Study Shows 6-Month Warfarin Treatment Insufficient For Treating PE Aggravated by Obstructive Sleep Apnea Hypopnea Syndrome
A new study recently published in the Chinese Medical Journal revealed that a 6-month warfarin treatment might not be sufficient as an effective therapy for patients with pulmonary embolism complicated by obstructive sleep apnea hypopnea syndrome (OSAHS). The study was conducted by researchers at Beijing Anzhen Hospital in China and is entitled “Obstructive Sleep Apnea Hypopnea Syndrome as a Reason for Active Management of Pulmonary Embolism.”
Pulmonary embolism refers to clots in the pulmonary arteries. Normally, the pulmonary embolism either resolves by itself or is successfully treated with medication. In situations where the clot is not disintegrated with medication, or there is a frequent recurrence of clots, the lungs may suffer vascular alterations that can lead to an abnormally high blood pressure in the pulmonary arteries, a phenomenon known as pulmonary hypertension. Patients with pulmonary embolism may experience chest pain, shortness of breaths and bloody cough. Treatment is usually through anticoagulant therapy, with warfarin being considered the most reliable anticoagulant. However, researchers note that caution should be taken when applying anticoagulant treatments due to a bleeding risk, and that prolonged anticoagulation therapy should be continuously re-evaluated.
OSAHS is a medical condition characterized by repetitive episodes of airflow reduction (hypopnea) or cessation (apnea) caused by an upper airway collapse during sleep. OSAHS is associated with an excessive daytime sleepiness, and has been previously reported to be more prevalent and severe among patients with pulmonary embolism. There are, however, few reports of the impact of anticoagulant treatment in patients with pulmonary embolism complicated by OSAHS, especially considering that a higher dose of warfarin is usually applied in more severe cases of OSAHS.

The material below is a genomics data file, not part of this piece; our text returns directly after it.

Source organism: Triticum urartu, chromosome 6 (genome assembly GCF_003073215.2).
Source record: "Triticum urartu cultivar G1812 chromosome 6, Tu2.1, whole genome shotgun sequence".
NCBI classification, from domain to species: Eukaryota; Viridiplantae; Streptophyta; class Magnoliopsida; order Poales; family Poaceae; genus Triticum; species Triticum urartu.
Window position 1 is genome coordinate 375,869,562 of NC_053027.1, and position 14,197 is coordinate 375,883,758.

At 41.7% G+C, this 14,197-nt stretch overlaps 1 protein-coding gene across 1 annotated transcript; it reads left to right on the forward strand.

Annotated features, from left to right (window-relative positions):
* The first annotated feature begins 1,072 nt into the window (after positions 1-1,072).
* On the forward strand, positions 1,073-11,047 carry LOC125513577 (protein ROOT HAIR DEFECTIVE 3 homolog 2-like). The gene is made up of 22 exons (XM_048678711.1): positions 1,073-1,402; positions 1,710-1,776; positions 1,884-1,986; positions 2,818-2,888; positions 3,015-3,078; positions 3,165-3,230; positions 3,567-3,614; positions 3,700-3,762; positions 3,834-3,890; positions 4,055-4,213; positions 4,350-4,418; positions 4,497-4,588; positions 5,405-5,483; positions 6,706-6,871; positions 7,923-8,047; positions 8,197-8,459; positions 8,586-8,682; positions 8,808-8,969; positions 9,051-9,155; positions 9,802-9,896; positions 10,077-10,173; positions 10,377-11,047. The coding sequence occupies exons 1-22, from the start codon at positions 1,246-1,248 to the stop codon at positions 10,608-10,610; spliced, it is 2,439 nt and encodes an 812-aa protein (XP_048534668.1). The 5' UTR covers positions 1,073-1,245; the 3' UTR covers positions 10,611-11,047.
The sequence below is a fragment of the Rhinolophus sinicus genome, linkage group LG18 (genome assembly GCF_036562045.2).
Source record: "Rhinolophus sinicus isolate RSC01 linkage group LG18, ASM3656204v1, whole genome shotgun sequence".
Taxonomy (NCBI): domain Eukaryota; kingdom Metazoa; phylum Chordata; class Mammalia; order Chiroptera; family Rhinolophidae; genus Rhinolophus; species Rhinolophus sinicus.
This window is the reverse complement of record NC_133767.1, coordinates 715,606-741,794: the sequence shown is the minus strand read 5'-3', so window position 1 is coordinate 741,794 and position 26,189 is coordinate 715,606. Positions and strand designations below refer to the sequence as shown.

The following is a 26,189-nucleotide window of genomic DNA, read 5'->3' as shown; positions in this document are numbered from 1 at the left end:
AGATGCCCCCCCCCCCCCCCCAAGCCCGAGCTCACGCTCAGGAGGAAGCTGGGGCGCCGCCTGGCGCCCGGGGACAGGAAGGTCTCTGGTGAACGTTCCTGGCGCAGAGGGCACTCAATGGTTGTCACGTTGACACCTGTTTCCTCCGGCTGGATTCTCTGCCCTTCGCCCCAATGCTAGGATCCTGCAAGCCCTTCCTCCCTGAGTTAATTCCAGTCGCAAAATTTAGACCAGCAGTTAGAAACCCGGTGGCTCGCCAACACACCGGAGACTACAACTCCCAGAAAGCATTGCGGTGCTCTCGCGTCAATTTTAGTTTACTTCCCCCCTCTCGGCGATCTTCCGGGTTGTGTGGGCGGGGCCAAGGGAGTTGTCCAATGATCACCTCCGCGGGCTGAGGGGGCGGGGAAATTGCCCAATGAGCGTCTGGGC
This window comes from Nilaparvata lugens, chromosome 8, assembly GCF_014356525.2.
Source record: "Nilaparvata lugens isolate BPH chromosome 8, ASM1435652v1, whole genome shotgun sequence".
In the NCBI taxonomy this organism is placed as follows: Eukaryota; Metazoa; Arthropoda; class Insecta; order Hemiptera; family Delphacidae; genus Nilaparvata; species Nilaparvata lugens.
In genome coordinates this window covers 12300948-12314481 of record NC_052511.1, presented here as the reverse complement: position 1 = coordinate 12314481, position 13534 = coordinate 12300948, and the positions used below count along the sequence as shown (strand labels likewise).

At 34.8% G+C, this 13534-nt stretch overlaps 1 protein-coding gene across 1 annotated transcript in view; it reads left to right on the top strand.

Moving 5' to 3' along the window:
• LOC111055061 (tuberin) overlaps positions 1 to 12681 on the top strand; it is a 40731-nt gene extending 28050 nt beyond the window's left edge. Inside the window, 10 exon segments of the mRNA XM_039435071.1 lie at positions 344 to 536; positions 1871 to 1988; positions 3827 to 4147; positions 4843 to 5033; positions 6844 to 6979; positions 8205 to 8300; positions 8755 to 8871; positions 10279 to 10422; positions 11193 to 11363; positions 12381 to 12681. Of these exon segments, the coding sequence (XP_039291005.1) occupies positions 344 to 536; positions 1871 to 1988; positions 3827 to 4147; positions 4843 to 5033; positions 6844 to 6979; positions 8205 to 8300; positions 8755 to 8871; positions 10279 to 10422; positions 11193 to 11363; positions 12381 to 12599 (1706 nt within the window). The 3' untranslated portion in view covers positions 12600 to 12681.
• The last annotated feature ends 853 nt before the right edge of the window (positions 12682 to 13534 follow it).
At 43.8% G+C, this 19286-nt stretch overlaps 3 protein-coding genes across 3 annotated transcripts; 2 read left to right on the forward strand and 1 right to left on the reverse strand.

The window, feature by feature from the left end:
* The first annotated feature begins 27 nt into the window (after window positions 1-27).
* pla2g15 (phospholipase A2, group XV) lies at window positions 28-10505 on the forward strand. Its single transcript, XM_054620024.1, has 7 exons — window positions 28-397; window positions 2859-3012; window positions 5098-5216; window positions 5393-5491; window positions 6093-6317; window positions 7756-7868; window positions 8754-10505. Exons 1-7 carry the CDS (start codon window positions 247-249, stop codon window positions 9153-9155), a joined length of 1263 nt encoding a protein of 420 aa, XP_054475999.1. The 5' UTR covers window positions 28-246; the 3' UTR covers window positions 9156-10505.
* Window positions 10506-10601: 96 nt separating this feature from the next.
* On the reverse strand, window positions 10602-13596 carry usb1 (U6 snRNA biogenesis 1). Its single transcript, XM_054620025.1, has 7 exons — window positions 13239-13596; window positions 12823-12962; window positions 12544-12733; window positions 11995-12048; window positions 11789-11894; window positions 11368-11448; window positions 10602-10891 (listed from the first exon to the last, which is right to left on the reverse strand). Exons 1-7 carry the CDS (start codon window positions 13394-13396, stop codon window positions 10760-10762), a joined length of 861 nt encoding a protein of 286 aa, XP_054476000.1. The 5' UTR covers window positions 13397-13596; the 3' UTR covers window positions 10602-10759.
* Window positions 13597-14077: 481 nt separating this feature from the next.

The goal of the study was to assess whether routine warfarin treatment for 6 months would be effective enough in individuals with pulmonary embolism aggravated by OSAHS. The team analyzed 97 patients with pulmonary embolism, from whom 32 had OSAHS. Warfarin treatment was administered for 6 months and all the patients were followed-up for 18 months.
Researchers found that OSAHS patients required a higher warfarin dose in comparison to patients without OSAHS (4.73 mg and 3.61 mg, respectively). In terms of safety, no aggravation of the pulmonary embolism or major bleeding occurred during warfarin treatment, and the rate of adverse events was similar between pulmonary embolism patients with or without OSAHS, including hospitalization due to heart failure or pulmonary hypertension. After the 6-month warfarin therapy, researchers found that OSAHS patients had a higher recurrence of pulmonary embolism in comparison to patients without OSAHS (21.43% and 6.78%, respectively).
The research team concluded that patients with pulmonary embolism aggravated by OSAHS may present hypercoagulation, requiring a more aggressive treatment regimen with higher doses of anticoagulants. These patients are also at a higher risk for pulmonary embolism recurrence after cessation of a 6-month warfarin treatment, indicating that a 6-month routine anticoagulation treatment is not enough for treating pulmonary embolism complicated by OSAHS. The authors suggest that further studies should be conducted to determine whether prolonged anticoagulant treatment would benefit this patient population.